It's been an interesting time for the Public Theater. Though it's had shows on Broadway and high-profile Shakespeare revivals, its two most consistent (and unlikely) ticket-sellers have been a couple scrappy productions from the edgy, experimental theatre fringes.
One is Mike Daisey's searing one-man indictment of Apple, The Agony and the Ecstasy of Steve Jobs, which recently returned to the Public for a encore engagement. The other is Gatz, Elevator Repair Service's six-and-a-half-hour staging of the entire text of F. Scott Fitzgerald's "The Great Gatsby." A big critical and popular hit last season, it returns on March 14 for a run that will continue until May 6. At the center of every show is actor Scott Shepherd, who, as narrator Nick Carraway, does most of the talking, at first reading from the book itself and later telling the tale, word for word, from heart. This is one performance where that old layman question — "How do you memorize all those lines?" — is actually somewhat appropriate. Playbill.com talked to the man with a book in his head.
How many times have you done Gatz so far?
Scott Shepherd: I know we passed 100 when we were at The Public. Maybe 130, 140, like that.
And how many countries have you done it in?
SS: A lot! Portugal, Austria, The Netherlands. We were in France? Dublin, Australia, Belgium. When you first started the project, were you familiar with the book?
SS: Only in that high school way. I had only the completely inadequate appreciation for it that you have for books that you read in high school.
I guess you have a much better appreciation for it now.
SS: I hope so. As we read through it again, I remembered the general shape of it. It starts out kind of comic and then leads to this confrontation at the hotel, and then the car accident. I had a particular memory for that long list of names at the Gatsby party, that great epic catalogue.
At this point, I imagine, there are huge swaths of the book that you could recite by heart if I asked you to.
SS: Yeah. There's a game we like to play — or that [director] John Collins started to like making me do at fundraisers and things — called Stump the Freak. He'd hand the book out to somebody in the audience and they'd find four or five words in a row and read them and then I'd jump in from wherever they had left off.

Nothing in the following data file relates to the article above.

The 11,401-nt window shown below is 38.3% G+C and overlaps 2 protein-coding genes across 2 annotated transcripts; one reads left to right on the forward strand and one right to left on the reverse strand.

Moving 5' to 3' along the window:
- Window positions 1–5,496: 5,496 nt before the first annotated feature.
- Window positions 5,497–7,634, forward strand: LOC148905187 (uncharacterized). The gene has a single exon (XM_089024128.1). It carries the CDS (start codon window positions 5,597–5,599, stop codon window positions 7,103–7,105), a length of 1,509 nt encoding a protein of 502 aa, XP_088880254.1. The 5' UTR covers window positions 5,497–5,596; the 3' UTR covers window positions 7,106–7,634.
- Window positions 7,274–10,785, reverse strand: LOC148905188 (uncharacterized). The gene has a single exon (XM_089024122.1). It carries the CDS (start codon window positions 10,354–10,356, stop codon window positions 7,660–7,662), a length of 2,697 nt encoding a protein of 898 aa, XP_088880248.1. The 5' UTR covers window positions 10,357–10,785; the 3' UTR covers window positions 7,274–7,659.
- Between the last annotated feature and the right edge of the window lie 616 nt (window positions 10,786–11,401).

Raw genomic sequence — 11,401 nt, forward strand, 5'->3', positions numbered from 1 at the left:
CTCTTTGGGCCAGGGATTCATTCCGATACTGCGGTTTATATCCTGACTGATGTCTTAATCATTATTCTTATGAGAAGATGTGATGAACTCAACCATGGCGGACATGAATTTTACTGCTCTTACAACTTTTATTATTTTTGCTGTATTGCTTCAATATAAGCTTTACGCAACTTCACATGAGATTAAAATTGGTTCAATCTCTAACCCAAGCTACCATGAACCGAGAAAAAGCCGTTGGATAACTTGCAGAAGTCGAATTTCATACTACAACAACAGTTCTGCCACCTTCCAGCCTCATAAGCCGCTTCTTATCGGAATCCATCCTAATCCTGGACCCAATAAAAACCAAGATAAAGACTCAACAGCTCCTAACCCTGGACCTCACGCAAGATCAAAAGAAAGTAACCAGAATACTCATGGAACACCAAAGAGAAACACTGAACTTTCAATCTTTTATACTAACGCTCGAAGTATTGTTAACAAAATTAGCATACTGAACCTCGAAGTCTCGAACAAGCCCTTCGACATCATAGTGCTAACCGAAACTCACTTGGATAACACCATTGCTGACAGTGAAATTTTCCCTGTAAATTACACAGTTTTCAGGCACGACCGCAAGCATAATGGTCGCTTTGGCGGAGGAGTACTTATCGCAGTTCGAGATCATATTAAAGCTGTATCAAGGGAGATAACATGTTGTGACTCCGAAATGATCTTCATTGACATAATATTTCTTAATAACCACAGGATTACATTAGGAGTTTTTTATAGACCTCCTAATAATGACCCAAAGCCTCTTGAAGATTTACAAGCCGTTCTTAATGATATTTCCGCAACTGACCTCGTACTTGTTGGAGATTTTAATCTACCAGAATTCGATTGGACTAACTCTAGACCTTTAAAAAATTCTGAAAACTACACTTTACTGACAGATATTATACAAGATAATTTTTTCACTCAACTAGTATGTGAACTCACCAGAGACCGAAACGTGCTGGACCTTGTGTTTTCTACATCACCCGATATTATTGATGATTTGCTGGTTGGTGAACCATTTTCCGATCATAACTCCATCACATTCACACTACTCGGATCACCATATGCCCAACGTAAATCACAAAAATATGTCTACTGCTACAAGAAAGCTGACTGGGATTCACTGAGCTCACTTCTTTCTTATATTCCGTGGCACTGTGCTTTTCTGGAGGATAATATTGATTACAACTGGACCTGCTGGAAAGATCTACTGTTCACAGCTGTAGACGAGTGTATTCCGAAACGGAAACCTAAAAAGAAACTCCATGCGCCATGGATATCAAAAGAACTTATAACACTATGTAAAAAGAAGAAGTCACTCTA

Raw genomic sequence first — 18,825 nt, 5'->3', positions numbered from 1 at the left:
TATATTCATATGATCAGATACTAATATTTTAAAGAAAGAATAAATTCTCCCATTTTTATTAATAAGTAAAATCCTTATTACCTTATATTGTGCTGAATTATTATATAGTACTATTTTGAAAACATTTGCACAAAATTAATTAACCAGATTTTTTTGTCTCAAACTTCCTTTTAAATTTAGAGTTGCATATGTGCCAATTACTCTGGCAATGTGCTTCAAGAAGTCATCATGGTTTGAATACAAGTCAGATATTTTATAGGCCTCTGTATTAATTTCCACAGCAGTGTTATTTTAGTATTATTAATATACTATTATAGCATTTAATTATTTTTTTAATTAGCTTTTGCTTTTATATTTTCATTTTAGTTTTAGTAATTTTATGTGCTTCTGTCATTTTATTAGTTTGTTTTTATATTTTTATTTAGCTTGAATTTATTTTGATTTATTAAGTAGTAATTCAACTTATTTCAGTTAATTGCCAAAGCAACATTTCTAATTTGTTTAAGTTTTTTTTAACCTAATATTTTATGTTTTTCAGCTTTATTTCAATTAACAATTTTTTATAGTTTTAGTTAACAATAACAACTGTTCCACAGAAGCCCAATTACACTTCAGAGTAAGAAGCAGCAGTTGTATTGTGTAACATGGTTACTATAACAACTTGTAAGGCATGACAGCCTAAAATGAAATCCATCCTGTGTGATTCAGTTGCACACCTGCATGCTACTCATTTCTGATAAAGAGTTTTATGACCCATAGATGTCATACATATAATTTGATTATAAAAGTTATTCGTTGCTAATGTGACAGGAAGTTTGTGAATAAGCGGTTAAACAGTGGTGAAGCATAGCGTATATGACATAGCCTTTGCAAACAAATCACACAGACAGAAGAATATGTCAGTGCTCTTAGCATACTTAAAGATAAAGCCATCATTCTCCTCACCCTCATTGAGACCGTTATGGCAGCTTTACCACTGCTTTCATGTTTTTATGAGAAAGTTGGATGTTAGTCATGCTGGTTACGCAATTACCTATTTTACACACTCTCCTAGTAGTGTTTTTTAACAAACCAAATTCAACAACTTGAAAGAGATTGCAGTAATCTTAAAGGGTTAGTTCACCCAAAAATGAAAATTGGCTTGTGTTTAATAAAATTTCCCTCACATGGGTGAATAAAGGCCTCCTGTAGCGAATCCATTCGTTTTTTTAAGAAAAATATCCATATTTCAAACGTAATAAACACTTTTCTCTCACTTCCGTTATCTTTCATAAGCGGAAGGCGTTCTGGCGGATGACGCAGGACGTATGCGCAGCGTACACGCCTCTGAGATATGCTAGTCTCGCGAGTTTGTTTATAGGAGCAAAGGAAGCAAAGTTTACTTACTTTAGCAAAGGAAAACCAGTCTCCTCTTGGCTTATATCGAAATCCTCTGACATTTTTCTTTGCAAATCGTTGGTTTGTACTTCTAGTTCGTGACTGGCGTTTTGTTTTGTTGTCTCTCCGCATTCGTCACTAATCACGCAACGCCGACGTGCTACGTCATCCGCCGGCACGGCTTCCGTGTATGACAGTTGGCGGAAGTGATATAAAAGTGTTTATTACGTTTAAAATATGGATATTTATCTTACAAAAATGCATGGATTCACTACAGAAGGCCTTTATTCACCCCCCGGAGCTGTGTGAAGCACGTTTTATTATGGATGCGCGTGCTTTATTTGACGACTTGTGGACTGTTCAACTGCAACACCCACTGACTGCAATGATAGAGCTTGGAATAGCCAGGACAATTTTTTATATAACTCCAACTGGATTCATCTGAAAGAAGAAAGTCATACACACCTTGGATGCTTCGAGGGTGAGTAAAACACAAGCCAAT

You must have had to push a bunch of information out of your memory to fit "The Great Gatsby" in.
SS: I don't know what I've lost! [Laughs.] Something important, I'm sure.
|Photo by Joan Marcus|
Maybe your locker combination from high school, and every other phone number you've ever had. As you perform it, do different passage strike you more strongly at different performances?
SS: In general, certain passages have a slow, pulsing life. They come into focus over the course of a few shows. And then for a while they won't become as prominent again, and I really don't know why. Then a passage further down the page will start to feel like the centerpiece of that scene. It has a bit of a life of its own that I'm not in control of. I do remember when we finished the show in New York the last time, and we thought this might be the last time we do this — at that point the show was almost ten years old; the first time we did it was in 2005 — there was a section at the end of chapter eight that was in danger of becoming too sentimental. It's all about this goodbye between Gatsby and Nick. I kept a tight rein on it.
When you do the show, do you basically sleep, eat and perform? There's not much room for anything else?
SS: Yeah. I try to do a little exercise before I get to the theatre. After the show, I'm not exhausted yet. I don't feel it until a half hour later, when I go out with the cast for a drink. Then the exhaustion hits.
Do Fitzgerald nuts ever wait for you after the show?
SS: I've been approached by a few professors. And we've been fortunate to have some of the descendants come. A couple of Fitzgerald's grandchildren have come. We usually know they're coming.
When this is all done, I guess you'll never feel the need to read this book again.
SS: I already don't need to read it! For me, it's not really a book to read anymore. I can't really compare it to other books. I can't regard it in the same way. But I do sometimes, when I read a contemporary writer of some kind, I recognize who is down a branch from Fitzgerald, more than, say, Joyce or Faulkner. I was just reading Jonathan Franzen and he really feels like he comes from the Fitzgerald stock.